Codling moth worms in your apples.
If you grow apples in your backyard, chances are you’ve seen what these little fruit miners can do to your apple crop. With up to three generations a year, it is a challenge to control them and requires a multi-pronged approach. A combination of mechanical, biological and chemical methods is your best hope for meaningful control.
Choosing a dwarf rootstock is a great way to start out. Smaller trees are easier to pick, giving you a chance to remove and destroy infested fruit. You can prune more safely without using your rickety ladder and small trees are easier to spray as well. Some growers are bagging newly formed fruit to physically block the moth from laying eggs on the apple, removing them a couple of weeks prior to harvest to allow color to appear. Chemical control of codling moth requires up to six treatments, two for each potential generation, starting after petal fall and continuing through August.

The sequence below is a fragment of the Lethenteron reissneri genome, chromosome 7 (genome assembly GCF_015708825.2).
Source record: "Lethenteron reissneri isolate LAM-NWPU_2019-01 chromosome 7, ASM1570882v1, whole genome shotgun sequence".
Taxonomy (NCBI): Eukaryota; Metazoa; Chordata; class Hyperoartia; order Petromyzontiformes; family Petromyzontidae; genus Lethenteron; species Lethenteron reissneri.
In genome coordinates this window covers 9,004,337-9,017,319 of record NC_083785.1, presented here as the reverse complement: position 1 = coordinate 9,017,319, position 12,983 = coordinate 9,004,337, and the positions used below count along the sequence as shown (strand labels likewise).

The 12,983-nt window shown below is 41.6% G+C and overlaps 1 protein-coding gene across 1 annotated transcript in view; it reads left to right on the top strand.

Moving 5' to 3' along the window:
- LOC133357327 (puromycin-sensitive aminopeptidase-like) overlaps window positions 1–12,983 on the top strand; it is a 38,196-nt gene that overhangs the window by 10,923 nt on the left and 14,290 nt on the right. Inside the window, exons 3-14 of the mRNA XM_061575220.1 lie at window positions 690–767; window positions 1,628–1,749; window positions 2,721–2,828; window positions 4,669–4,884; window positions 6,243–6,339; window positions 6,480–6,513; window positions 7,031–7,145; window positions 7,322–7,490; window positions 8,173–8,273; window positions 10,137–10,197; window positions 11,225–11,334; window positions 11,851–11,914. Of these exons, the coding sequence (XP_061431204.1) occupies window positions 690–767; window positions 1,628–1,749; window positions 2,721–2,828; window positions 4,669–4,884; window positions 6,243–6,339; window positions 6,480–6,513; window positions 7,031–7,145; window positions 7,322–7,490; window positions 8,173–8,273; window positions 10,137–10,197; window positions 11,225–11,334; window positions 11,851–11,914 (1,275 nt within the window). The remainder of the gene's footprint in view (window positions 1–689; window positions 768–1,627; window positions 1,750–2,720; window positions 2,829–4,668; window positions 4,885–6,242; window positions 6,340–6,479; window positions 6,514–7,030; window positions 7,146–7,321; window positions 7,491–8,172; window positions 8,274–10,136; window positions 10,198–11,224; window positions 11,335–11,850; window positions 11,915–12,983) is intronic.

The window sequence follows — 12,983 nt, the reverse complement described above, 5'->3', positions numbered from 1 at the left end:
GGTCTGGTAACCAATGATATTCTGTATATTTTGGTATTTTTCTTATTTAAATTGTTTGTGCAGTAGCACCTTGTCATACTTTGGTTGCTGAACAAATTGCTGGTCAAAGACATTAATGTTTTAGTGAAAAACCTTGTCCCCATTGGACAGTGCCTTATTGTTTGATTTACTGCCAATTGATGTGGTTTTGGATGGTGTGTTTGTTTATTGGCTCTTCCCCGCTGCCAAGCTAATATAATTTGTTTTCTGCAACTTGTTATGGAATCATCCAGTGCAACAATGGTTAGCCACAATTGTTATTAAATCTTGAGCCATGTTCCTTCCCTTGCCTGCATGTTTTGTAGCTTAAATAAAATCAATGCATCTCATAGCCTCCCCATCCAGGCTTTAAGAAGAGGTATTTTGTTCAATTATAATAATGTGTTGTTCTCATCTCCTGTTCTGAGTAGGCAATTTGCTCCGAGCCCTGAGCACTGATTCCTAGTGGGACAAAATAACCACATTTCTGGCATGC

At the very least, infested apples should not be left on the ground as worms can emerge from them and continue the life cycle.
Here is a bulletin from WSU with more detailed information: